[Note 8] Even in the absence of contamination of third-party property, some courts have held that the owned property exclusion does not bar recovery for cleanup costs of the insured's property if these were incurred to prevent the imminent migration of contamination to third-party property. See, e.g., Intel Corp. v. Hartford Acc. & Indem. Co., 952 F.2d 1551, 1565-1566 (9th Cir. 1991) (applying California law); Savoy Med. Supply Co. v. F & H Mfg. Corp., 776 F. Supp. 703, 708-709 (E.D.N.Y. 1991) (applying New York law); Allstate Ins. Co. v. Quinn Constr. Co., 713 F. Supp. 35, 40-41 (D. Mass. 1989), vacated on other grounds, 748 F. Supp. 927 (D. Mass. 1990); Jones Truck Lines v. Transport Ins. Co., Civ. Action No. 88-5723 (E.D. Pa. May 10, 1989). In this case it is undisputed that there was contamination of the waterways adjacent to the Hakims' property. We therefore need not and do not consider whether the owned property exclusion bars coverage if there is an imminent threat of, but no actual contamination of, the property of another.
[Note 9] The Fund argues that it is free to exercise its own business judgment and may decide for itself that the most cost-effective approach to a cleanup of third-party property contamination is to pay for the cost of a cleanup of a policyholder's property.
[Note 10] There are no Massachusetts appellate decisions interpreting the owned property exclusion in circumstances similar to these. We note that judges of the Superior Court have reached conflicting decisions interpreting substantially similar policy exclusions. Compare Rubenstein vs. Liberty Mut. Ins. Co., Suffolk Superior Court No. 90-1687-B (August 23, 1995), and Stupp vs. Taylor & Murphy, Inc., Middlesex Superior Court No. 904093 (Dec. 23, 1991), with the decision reached by the trial judge in this case.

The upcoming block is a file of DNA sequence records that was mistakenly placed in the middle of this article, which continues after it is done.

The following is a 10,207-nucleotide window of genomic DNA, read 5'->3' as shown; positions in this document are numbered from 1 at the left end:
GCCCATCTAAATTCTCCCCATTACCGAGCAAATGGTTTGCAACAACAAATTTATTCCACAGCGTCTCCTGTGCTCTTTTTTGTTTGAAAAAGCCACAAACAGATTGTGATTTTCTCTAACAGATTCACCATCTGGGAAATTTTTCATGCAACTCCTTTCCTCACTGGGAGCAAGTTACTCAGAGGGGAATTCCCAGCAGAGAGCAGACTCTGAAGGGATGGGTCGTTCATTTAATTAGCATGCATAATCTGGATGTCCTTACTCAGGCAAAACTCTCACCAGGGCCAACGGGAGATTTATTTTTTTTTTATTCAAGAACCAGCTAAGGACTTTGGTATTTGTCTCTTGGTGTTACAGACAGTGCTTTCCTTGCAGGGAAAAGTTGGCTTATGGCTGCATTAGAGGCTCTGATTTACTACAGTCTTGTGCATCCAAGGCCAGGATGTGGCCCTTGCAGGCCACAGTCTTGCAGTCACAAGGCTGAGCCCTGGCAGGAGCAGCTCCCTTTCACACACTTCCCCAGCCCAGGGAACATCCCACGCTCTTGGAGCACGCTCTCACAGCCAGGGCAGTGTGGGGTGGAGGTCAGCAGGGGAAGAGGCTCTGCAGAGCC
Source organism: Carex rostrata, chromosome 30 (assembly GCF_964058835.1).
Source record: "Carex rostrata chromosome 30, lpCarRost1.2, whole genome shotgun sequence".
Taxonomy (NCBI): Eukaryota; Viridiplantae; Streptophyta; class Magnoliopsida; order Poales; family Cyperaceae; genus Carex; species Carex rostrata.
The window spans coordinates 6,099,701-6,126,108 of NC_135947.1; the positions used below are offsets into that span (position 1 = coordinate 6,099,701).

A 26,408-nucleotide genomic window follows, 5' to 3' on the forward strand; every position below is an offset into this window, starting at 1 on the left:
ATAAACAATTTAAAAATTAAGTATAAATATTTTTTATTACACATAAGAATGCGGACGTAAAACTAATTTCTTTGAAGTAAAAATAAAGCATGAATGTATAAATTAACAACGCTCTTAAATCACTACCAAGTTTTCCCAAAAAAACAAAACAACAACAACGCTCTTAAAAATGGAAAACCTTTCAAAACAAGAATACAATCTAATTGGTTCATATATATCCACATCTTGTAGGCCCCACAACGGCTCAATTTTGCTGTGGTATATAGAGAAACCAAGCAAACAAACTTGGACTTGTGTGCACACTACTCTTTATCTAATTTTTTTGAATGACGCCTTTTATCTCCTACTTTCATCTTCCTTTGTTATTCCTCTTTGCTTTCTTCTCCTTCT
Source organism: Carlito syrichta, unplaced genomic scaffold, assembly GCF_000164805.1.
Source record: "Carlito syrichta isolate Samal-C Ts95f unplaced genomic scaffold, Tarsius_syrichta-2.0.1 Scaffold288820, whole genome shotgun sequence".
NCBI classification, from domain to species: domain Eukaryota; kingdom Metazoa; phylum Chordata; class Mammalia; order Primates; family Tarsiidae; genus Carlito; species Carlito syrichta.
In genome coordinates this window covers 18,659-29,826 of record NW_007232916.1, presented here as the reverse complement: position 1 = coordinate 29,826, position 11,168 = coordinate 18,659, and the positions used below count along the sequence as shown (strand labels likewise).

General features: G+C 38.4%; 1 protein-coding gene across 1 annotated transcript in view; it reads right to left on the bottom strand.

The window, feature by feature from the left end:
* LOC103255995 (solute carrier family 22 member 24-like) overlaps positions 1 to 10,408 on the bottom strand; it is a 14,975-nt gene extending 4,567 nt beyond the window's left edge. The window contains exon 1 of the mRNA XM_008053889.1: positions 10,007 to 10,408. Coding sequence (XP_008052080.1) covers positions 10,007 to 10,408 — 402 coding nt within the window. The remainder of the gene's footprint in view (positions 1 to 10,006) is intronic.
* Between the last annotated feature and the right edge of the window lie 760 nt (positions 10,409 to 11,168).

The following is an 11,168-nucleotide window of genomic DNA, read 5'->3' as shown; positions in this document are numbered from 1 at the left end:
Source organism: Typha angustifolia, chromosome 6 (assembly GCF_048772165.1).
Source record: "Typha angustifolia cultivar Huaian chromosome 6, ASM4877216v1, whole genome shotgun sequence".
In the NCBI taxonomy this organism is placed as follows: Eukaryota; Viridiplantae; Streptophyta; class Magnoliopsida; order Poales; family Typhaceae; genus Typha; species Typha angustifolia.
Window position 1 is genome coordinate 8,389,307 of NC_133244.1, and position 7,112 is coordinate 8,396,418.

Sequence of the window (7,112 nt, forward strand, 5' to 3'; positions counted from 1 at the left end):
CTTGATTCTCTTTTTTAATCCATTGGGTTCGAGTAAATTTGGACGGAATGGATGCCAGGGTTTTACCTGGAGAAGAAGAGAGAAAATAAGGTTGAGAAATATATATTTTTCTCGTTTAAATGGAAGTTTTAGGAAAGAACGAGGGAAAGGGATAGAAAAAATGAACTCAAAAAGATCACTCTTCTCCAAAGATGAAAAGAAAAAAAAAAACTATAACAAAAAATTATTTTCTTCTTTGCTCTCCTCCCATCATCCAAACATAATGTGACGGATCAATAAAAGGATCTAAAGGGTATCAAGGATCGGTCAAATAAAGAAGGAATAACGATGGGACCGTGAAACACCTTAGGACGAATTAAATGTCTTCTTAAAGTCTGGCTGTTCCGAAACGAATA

[Note 11] Some courts have held that the owned property exclusion does not bar coverage regardless whether the contamination is confined to the insured's property or has migrated or might migrate elsewhere. See Anderson Dev. Co. v. Travelers Indem. Co., 49 F.3d 1128, 1134 (6th Cir. 1995) (applying Michigan law); Joslyn Mfg. Co. v. Liberty Mut. Ins. Co., 23 F.3d 1212, 1214 n.1 (7th Cir. 1994) (applying Illinois law); Patz v. St. Paul Fire & Marine Ins. Co., 15 F.3d 699, 705 (7th Cir. 1994) (applying Wisconsin law). In Patz, supra, the court, interpreting a policy similar to the one at issue here, concluded that the location of the cleanup is "irrelevant;" it reasoned that the insureds, "are not seeking to recover for damage to their property; they are seeking to recover the cost of the liability that the Department of Natural Resources imposed on them for maintaining a nuisance." We are not persuaded by this interpretation and conclude that our holding is more consistent with reading the insurance policy as a whole "without according undue emphasis to any particular part over another." Mission Ins. Co. v. United States Fire Ins. Co., 401 Mass. 492 , 497 (1988), quoting Woogmaster v. Liverpool & London & Globe Ins Co., 312 Mass. 479 , 481 (1942).
[Note 12] Compare Figgie Int'l, Inc. v. Bailey, 25 F.3d 1267, 1272 (5th Cir. 1994) (summary judgment appropriate where insured "failed to submit any evidence" that hazardous material located on insured's property was capable of leaking into groundwater).
[Note 13] The Fund argues that our interpretation of the owned property clause would constitute a "judicially create[d] exception" to the owned property exclusion, and as such the Hakims would bear the burden of proof that the exception is applicable to their circumstances. Our holding today does not create an "exception" to the exclusion, and there is no necessity to deviate from the ordinary burden analysis applied in insurance cases. On remand, the Hakims will bear the burden of proving that their claim falls within the affirmative grant of coverage of the policy. Markline Co. v. Travelers Ins. Co., 384 Mass. 139 , 140 (1981). The Fund will bear the burden of proving the applicability of the exclusion to particular costs. See Hanover Ins. Co. V. Talhouni, 413 Mass. 781 , 785 (1992); Ratner v. Canadian Universal Ins. Co., 359 Mass. 375 , 381 (1971).